(Would you by any chance have the phone number of a good chiropractor?)

  2. When it came out, I was frustrated by this book. Writing about it back then, I noted that Westlake was having trouble with his vision, and was undergoing a series of operations on his eyes. I can’t remember where I learned that, and I can’t find any reference to it now. I speculated (at the time) that his ongoing vision problems had contributed to some the problems with NRF. But after the next two books were released, I was feeling relieved. It seemed to me that Stark had given new shape to his story, tying off all the dangling plot threads (save the one mentioned above). Writing about all three books in 2008, I suggested that Westlake was surely feeling better. “The job is done,” I wrote, quoting the man himself, from his blog entry about Dirty Money. Little did I know how accurate that statement was.

    • Like to see that review. There was probably more good criticism about these three than there was for most of the previous novels in the series, because, as I mentioned, there was a certain venerable aura around Parker by now. Yesterday’s trash, today’s treasure–but this was gold from the start.

      I think I remember seeing a mistake in Dirty Money, some minor thing, but I don’t remember what. Well, should know by the end of the month. Planning to finish Ask the Parrot in two, Dirty Money in one, and publish the Get Real review the same day as Dirty Money–whichever one comes last will be my 201st article here. I did not plan that.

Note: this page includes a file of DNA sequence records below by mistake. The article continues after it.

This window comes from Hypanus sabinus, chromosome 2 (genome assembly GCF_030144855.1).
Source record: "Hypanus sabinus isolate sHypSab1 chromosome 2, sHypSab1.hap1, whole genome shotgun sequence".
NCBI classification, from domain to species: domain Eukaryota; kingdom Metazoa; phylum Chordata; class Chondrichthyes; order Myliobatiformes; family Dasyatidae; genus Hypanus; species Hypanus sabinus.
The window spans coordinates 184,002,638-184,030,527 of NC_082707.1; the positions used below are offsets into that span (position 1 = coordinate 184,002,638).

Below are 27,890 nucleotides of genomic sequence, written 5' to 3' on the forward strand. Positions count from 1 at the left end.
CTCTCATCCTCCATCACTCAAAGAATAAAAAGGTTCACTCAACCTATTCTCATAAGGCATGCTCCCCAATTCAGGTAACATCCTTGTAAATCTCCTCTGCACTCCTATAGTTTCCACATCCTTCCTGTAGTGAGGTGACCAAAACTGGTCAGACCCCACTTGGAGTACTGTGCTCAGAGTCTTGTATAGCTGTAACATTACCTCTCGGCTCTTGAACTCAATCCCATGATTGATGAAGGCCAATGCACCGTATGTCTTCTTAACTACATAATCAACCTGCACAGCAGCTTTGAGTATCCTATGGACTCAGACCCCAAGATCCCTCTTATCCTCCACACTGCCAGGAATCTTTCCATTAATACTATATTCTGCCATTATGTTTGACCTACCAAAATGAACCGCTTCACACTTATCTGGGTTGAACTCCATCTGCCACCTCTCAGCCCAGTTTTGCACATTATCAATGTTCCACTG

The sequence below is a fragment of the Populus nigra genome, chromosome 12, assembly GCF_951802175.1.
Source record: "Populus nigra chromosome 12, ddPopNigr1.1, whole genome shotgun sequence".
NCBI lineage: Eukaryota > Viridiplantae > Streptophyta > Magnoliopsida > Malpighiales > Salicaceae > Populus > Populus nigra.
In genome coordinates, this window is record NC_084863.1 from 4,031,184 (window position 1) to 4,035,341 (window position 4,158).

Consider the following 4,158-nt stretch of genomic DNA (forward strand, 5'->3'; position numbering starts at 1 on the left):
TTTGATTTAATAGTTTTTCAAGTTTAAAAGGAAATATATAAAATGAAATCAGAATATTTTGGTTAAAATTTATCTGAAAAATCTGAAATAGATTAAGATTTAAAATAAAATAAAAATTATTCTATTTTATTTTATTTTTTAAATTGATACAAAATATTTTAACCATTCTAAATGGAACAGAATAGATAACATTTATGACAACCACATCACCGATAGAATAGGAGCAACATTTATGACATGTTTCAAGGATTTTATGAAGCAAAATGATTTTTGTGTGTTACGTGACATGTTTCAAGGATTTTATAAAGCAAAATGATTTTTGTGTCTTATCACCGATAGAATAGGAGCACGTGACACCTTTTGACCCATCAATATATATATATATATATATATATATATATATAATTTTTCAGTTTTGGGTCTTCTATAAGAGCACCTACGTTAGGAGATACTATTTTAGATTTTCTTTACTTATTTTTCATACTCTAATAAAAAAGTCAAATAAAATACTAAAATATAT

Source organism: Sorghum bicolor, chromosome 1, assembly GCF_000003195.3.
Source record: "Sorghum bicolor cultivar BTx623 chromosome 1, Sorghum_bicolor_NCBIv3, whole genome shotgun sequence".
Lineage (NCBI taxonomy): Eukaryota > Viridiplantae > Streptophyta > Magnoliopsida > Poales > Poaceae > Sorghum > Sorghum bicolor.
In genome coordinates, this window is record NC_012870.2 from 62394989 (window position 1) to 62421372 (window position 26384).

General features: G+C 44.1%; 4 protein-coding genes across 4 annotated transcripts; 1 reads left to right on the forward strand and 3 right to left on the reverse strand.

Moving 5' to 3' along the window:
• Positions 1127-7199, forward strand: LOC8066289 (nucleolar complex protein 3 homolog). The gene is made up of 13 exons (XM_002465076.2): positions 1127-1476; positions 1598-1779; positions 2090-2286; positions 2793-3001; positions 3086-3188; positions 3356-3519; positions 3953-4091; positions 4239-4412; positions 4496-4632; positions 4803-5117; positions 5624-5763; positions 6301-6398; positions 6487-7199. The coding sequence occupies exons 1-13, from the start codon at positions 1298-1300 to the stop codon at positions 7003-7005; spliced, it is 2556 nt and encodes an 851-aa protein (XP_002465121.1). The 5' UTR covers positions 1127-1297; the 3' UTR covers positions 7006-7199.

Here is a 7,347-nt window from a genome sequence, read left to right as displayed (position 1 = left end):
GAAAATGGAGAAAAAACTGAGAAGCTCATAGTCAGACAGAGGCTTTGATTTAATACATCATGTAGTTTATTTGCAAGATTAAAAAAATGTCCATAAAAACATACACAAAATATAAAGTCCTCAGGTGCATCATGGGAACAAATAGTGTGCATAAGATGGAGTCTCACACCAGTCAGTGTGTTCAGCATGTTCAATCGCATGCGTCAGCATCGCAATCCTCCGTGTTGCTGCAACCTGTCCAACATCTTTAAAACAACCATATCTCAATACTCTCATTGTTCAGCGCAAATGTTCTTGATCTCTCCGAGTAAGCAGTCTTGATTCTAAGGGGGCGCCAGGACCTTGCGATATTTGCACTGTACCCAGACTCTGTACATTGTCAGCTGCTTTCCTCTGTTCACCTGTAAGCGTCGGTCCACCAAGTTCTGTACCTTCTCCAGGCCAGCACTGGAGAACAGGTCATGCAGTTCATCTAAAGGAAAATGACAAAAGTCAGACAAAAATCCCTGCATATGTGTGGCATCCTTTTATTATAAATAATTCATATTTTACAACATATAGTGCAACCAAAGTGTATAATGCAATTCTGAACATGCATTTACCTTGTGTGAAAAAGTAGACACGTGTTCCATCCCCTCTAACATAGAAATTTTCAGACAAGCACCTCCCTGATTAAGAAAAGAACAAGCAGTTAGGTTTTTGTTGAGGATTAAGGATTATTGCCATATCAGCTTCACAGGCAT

It’s the center panel of the Triptych that has my deepest admiration. That being said, it really is one piece of work even though it wasn’t planned to be. I think you hit it dead square center–he kept writing until he’d fixed most of his mistakes, or at least negated them to a certain extent.

      The mind is obviously still razor sharp, so eye problems are as good an explanation as any. But an increase in brainfarts is an unavoidable consequence of old ge.

      • It wasn’t a full review; just some thoughts shared with friends on a private group blog before Facebook really took off, and even after that really. It will a useful place to look if my descendants want to know what my college friends and I were like in the mid-to-late aughts (provided they know my blogspot password).

        • Yeah, I was doing the same thing on a discussion board somebody else started, with a really fun group of people, though it was mainly about TV and film. Just fell apart over time, and it’s all gone now. Only ever met two of them in reality, still occasionally see one who lives nearby.

          The thing about a review blog is that discussions can’t happen without a few people who have read the books. It’s hard to find people who have read a whole lot of the same books as you–online or off. Sure, if you’re into Harry Potter, Fire & Ice, like that, no trick to it at all, abbracadabra, discussion group. I’m not into that.

          And I don’t know that even something as intense as the Parker novels could hold me for this long, all by itself. Westlake had layers and layers to him. I’ve got a few layers myself. My original idea was to do a blog called “Stark Outlines” (I even had a trial page set up on blogspot, with a photo of a chalk body outline in a library). But it wasn’t enough. I knew it wasn’t enough.